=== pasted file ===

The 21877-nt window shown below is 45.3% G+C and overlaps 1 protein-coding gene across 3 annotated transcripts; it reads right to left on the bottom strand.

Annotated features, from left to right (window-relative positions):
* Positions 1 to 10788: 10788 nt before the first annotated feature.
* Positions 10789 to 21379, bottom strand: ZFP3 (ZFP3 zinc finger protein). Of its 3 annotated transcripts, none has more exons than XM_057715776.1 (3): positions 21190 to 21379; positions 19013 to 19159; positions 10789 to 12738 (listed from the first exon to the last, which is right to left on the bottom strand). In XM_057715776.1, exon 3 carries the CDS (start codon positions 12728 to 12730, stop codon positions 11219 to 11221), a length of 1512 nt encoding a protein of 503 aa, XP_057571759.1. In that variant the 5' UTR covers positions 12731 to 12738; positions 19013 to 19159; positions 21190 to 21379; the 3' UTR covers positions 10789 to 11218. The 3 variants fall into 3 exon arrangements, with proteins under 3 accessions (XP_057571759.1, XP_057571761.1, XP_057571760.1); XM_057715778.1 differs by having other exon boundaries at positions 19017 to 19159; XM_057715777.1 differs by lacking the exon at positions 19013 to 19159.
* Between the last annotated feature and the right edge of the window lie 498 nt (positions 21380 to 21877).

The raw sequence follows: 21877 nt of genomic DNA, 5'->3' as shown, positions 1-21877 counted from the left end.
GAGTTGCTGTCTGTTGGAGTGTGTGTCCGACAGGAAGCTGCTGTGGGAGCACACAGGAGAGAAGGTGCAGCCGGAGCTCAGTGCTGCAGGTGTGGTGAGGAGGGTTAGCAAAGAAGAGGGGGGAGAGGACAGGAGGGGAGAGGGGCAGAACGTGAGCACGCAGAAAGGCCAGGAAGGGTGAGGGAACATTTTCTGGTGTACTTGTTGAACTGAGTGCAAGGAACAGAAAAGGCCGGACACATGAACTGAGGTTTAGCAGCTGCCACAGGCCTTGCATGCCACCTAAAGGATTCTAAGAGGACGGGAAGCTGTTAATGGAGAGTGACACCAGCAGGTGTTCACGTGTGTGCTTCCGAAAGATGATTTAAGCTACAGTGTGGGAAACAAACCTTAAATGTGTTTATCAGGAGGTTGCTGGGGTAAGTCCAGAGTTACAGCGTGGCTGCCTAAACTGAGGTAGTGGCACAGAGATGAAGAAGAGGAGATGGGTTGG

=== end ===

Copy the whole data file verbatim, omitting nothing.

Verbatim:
The 21877-nt window shown below is 45.3% G+C and overlaps 1 protein-coding gene across 3 annotated transcripts; it reads right to left on the bottom strand.

Annotated features, from left to right (window-relative positions):
* Positions 1 to 10788: 10788 nt before the first annotated feature.
* Positions 10789 to 21379, bottom strand: ZFP3 (ZFP3 zinc finger protein). Of its 3 annotated transcripts, none has more exons than XM_057715776.1 (3): positions 21190 to 21379; positions 19013 to 19159; positions 10789 to 12738 (listed from the first exon to the last, which is right to left on the bottom strand). In XM_057715776.1, exon 3 carries the CDS (start codon positions 12728 to 12730, stop codon positions 11219 to 11221), a length of 1512 nt encoding a protein of 503 aa, XP_057571759.1. In that variant the 5' UTR covers positions 12731 to 12738; positions 19013 to 19159; positions 21190 to 21379; the 3' UTR covers positions 10789 to 11218. The 3 variants fall into 3 exon arrangements, with proteins under 3 accessions (XP_057571759.1, XP_057571761.1, XP_057571760.1); XM_057715778.1 differs by having other exon boundaries at positions 19017 to 19159; XM_057715777.1 differs by lacking the exon at positions 19013 to 19159.
* Between the last annotated feature and the right edge of the window lie 498 nt (positions 21380 to 21877).

The raw sequence follows: 21877 nt of genomic DNA, 5'->3' as shown, positions 1-21877 counted from the left end.
GAGTTGCTGTCTGTTGGAGTGTGTGTCCGACAGGAAGCTGCTGTGGGAGCACACAGGAGAGAAGGTGCAGCCGGAGCTCAGTGCTGCAGGTGTGGTGAGGAGGGTTAGCAAAGAAGAGGGGGGAGAGGACAGGAGGGGAGAGGGGCAGAACGTGAGCACGCAGAAAGGCCAGGAAGGGTGAGGGAACATTTTCTGGTGTACTTGTTGAACTGAGTGCAAGGAACAGAAAAGGCCGGACACATGAACTGAGGTTTAGCAGCTGCCACAGGCCTTGCATGCCACCTAAAGGATTCTAAGAGGACGGGAAGCTGTTAATGGAGAGTGACACCAGCAGGTGTTCACGTGTGTGCTTCCGAAAGATGATTTAAGCTACAGTGTGGGAAACAAACCTTAAATGTGTTTATCAGGAGGTTGCTGGGGTAAGTCCAGAGTTACAGCGTGGCTGCCTAAACTGAGGTAGTGGCACAGAGATGAAGAAGAGGAGATGGGTTGG